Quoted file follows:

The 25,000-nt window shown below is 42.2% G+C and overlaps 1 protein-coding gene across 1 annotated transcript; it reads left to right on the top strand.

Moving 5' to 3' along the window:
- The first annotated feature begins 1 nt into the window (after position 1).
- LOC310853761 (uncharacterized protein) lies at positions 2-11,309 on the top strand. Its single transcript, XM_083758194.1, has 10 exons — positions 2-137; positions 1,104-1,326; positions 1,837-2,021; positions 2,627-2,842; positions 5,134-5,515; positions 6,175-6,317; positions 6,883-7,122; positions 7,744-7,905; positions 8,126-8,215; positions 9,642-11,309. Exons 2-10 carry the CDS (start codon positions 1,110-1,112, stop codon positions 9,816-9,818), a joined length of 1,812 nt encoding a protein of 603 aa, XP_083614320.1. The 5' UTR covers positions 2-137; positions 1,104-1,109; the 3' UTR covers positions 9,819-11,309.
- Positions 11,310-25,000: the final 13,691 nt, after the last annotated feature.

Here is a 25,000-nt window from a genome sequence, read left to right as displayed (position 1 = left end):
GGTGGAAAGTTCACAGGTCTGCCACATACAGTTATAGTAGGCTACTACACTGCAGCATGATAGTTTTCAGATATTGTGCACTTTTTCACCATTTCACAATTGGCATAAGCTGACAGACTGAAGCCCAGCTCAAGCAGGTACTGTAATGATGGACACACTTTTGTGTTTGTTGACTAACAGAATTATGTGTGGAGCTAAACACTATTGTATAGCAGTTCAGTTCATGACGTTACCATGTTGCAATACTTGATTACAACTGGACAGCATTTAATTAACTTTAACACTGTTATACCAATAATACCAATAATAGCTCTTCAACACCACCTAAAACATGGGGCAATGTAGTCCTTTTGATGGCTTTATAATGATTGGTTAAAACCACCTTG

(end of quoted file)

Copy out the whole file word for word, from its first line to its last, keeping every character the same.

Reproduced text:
The 25,000-nt window shown below is 42.2% G+C and overlaps 1 protein-coding gene across 1 annotated transcript; it reads left to right on the top strand.

Moving 5' to 3' along the window:
- The first annotated feature begins 1 nt into the window (after position 1).
- LOC310853761 (uncharacterized protein) lies at positions 2-11,309 on the top strand. Its single transcript, XM_083758194.1, has 10 exons — positions 2-137; positions 1,104-1,326; positions 1,837-2,021; positions 2,627-2,842; positions 5,134-5,515; positions 6,175-6,317; positions 6,883-7,122; positions 7,744-7,905; positions 8,126-8,215; positions 9,642-11,309. Exons 2-10 carry the CDS (start codon positions 1,110-1,112, stop codon positions 9,816-9,818), a joined length of 1,812 nt encoding a protein of 603 aa, XP_083614320.1. The 5' UTR covers positions 2-137; positions 1,104-1,109; the 3' UTR covers positions 9,819-11,309.
- Positions 11,310-25,000: the final 13,691 nt, after the last annotated feature.

Here is a 25,000-nt window from a genome sequence, read left to right as displayed (position 1 = left end):
GGTGGAAAGTTCACAGGTCTGCCACATACAGTTATAGTAGGCTACTACACTGCAGCATGATAGTTTTCAGATATTGTGCACTTTTTCACCATTTCACAATTGGCATAAGCTGACAGACTGAAGCCCAGCTCAAGCAGGTACTGTAATGATGGACACACTTTTGTGTTTGTTGACTAACAGAATTATGTGTGGAGCTAAACACTATTGTATAGCAGTTCAGTTCATGACGTTACCATGTTGCAATACTTGATTACAACTGGACAGCATTTAATTAACTTTAACACTGTTATACCAATAATACCAATAATAGCTCTTCAACACCACCTAAAACATGGGGCAATGTAGTCCTTTTGATGGCTTTATAATGATTGGTTAAAACCACCTTG